According to a representative, the NHS trust sincerely apologised for the error, and the ICO accepted the actions they made. After evaluating the trust's information, the ICO said it gave them data protection advice and concluded the investigation with no further action.

Key takeaways:

  • Don't share personal data with third parties without checking that there's a valid 'need to know' and a data processing agreement in place
  • Don't conceal or cover up data losses or breaches - report mistakes and violations promptly so that you can limit the damage to everyone involved.
  • Protect personal data to ensure appropriate security and safeguard it against unauthorised or unlawful processing, accidental loss, destruction or damage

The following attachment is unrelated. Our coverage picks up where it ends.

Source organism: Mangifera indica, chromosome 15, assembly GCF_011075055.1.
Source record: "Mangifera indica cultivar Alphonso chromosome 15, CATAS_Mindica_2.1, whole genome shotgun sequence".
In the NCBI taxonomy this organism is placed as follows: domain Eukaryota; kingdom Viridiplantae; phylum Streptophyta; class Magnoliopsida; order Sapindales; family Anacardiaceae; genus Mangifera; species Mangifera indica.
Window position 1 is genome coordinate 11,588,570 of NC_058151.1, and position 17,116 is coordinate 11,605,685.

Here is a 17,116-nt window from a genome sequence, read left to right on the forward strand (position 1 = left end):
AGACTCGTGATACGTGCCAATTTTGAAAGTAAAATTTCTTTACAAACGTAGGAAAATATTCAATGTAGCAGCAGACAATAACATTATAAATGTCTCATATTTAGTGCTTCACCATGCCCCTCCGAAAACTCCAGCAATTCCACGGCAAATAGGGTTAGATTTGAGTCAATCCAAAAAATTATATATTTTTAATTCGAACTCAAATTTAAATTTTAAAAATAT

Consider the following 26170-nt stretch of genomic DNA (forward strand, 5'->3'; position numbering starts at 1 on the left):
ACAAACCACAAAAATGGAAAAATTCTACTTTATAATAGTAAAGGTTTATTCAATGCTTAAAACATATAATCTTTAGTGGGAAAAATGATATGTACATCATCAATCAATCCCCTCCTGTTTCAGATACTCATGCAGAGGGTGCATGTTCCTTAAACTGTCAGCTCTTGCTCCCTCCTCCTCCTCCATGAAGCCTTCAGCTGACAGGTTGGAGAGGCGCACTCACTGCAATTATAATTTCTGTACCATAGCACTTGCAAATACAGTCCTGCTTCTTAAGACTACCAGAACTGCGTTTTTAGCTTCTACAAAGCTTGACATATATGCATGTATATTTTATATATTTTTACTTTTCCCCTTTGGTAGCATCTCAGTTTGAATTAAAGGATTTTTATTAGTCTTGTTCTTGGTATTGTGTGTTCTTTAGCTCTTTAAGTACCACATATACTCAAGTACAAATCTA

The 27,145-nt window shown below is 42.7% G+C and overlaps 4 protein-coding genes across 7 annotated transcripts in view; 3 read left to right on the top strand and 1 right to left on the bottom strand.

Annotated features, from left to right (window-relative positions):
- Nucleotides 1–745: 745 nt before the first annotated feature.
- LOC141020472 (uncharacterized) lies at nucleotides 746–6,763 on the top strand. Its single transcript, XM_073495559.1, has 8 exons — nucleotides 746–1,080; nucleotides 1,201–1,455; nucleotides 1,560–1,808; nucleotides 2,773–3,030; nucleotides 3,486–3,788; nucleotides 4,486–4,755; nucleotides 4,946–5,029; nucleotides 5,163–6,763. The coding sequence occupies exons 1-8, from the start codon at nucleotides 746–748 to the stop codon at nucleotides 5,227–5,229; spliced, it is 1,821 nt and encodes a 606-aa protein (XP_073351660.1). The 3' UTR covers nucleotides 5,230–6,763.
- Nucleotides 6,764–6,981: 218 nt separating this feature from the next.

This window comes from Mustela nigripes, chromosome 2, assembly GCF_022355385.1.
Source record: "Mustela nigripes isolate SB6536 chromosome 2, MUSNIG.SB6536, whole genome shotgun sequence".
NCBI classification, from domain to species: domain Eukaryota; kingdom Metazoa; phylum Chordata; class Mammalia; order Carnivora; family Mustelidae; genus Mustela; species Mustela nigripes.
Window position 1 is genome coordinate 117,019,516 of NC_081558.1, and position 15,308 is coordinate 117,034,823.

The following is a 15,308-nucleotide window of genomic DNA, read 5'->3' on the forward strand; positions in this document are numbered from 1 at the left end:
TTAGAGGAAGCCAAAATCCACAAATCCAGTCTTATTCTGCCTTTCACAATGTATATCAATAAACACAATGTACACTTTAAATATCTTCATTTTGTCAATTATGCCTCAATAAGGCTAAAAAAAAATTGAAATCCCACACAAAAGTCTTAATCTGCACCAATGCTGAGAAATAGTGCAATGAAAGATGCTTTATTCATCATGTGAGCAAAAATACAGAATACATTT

• Implement robust procedures to ensure that personal data is kept accurate and retained for the correct amount of time
    Free GDPR Personal Data Awareness Poster

Russia face "unprecedented" sanctions from the EU

The EU is prepared to upscale its sanctions and take "unprecedented measures" against Russia if it shows more aggression towards Ukraine, according to European Commission President Ursula von der Leyen.

Speaking in the European Parliament, von der Leyen said the EU had worked together with the US to develop new options going beyond existing sanctions targeting Russia's financial and energy sectors, defence and dual-use goods.

"Our response to any further aggression may take the form of a robust scaling-up and expansion of these existing sanctions regimes," she told EU lawmakers.

"And, of course, we are ready to take additional, unprecedented measures with serious consequences for Russia."

Key takeaways:

  • Keep your knowledge of changes to country sanctions current as new sanctions can appear at any time